“Are we going to look at it or eat it?” I asked.

“We are going to enjoy it,” she said, with confidence and pride.  “No one in this town will have a living area like ours.”

I pulled out of the driveway on the way to work the next morning as several small vans arrived.   They disgorged what appeared to be an entire Eastern European soccer team.  One man nodded at me, and I was sure I detected an enigmatic smile.  “What does he know that I do not know?” I wondered.  I concluded I was paranoid.

The office was busy that day and I did not think about the project again until I was nearly home.  The last van pulled away as I arrived.  I noted that my wife’s car was not there; she was picking up the kids on her way home from work.  Prepared to be blown away by what I saw, I strode with great anticipation into the foyer and beheld our high-ceilinged living room-dining room area, and the adjacent family room.

I was definitely blown away.  Instead of mauve the walls were now an overwhelming mint green.  It was like being immersed in a tub of pistachio sorbet.  Over each of the windows and doorways was a heavy and swirling green-blue material that formed what appeared to be an onion dome.  I took a deep breath and sat down in the middle of the floor.  How could I be gracious about this when my wife arrived?  It looked horrible to a laughable extent, but not the ha-ha kind of laugh.  We had paid $5,000 for an “expert” to turn an open, angular space into something that was a bizarre amalgam of looping and swirling shapes; no longer nondescript the rooms were nearly beyond description at the other end of the spectrum.  It was so shocking that I was speechless as I heard footsteps emerging from the garage.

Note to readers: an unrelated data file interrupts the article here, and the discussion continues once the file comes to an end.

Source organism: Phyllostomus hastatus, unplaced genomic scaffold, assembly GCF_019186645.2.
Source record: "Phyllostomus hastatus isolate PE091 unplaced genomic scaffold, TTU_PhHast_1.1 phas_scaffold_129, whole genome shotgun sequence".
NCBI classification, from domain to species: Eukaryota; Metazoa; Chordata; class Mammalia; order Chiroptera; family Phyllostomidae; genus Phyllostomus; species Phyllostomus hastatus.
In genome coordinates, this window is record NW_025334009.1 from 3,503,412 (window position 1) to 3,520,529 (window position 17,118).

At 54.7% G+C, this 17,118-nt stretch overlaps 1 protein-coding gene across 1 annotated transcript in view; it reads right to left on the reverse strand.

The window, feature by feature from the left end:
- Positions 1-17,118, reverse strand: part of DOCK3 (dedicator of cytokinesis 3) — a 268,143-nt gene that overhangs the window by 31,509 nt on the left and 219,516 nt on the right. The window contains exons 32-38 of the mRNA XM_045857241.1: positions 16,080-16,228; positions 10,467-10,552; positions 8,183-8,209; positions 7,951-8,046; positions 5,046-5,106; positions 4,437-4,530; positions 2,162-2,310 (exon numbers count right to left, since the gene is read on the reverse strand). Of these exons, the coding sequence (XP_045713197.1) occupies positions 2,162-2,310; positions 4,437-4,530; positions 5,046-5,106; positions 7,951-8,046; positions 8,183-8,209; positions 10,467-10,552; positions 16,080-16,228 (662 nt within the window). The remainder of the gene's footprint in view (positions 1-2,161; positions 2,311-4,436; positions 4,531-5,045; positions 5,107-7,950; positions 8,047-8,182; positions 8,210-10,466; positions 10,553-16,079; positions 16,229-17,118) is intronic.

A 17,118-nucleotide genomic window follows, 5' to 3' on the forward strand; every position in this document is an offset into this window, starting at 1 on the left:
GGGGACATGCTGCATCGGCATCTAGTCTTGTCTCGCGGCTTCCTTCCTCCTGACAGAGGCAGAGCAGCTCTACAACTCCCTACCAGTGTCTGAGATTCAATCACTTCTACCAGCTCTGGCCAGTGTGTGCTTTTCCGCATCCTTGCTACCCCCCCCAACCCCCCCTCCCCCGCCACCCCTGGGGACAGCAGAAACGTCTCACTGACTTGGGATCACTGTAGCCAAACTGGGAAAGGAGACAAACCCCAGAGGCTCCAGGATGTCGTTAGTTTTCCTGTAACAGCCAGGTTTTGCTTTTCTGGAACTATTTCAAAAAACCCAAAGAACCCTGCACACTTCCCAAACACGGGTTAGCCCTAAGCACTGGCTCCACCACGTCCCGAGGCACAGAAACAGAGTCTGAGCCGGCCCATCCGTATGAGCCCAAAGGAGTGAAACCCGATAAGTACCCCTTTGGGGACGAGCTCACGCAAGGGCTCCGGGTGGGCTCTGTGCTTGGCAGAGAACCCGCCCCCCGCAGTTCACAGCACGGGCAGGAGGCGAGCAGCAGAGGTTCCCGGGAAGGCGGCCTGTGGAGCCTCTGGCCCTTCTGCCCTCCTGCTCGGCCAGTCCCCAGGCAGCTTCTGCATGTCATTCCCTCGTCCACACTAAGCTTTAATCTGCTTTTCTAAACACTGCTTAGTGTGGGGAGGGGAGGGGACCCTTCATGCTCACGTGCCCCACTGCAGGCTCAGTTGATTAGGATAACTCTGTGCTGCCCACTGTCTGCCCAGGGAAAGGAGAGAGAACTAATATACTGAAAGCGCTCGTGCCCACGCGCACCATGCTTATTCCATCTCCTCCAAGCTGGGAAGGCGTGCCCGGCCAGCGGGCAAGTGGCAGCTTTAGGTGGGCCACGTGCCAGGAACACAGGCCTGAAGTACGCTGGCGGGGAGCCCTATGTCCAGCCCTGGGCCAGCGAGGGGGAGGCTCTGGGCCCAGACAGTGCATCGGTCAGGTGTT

The first to enter the room were my son and daughter who simply stared, wide-eyed.

“Whoa,” said my seven-year-old son, finally.

Last in was my wife who spared me from having to speak by immediately bursting into tears.  She put down some packages and took a spot beside me on the floor.

“It’s hideous,” she said.

The other three of us remained silent for a reasonable interval before the bravest of us, our nine-year-old daughter, ventured a question.

“Mom, was this what we were expecting?”

“It looked so good in the drawings,” said my wife.

“Did you ever get a swatch of the material?” I asked in as gentle and non-accusatory a tone as possible.

“Yes,” she said.  “But the swatch is only about eighteen inches.  It isn’t overwhelming.  This…” she indicated our new surroundings… “is overwhelming.”

“Phew….” I let out a breath.

“Phew….” repeated our son.

“I hate it,” said our daughter.

“Let’s get rid of it,” said my wife.

“Really?” we all asked at once.

“We may as well make a party of it.”

And so it went.  I brought two ladders up from the basement and we gathered some scissors and screw-drivers.  My wife and I cut and disassembled the curtains from over the windows and the turbans from over the doorways.  The children triumphantly threw the discarded materials into trash-bags.  By the end of the project everyone was giggling.

“Never again,” we agreed, with regard to decorators.  A lesson was learned.  From that point forward, we went to stores and bought what we liked.  We hired artisans to paint rooms and install wallpaper or sconces as we chose them and, eventually, the house was fully re-made in our style.  It required several months to cover the mint green walls with a beige faux finish that we all enjoyed, but, by that time, we were old hands at home décor.  When NS’s assistant called to ask if she could come photograph the job for NS’s portfolio, my wife took passive-aggressive pleasure in responding:  “Sure, come on over!”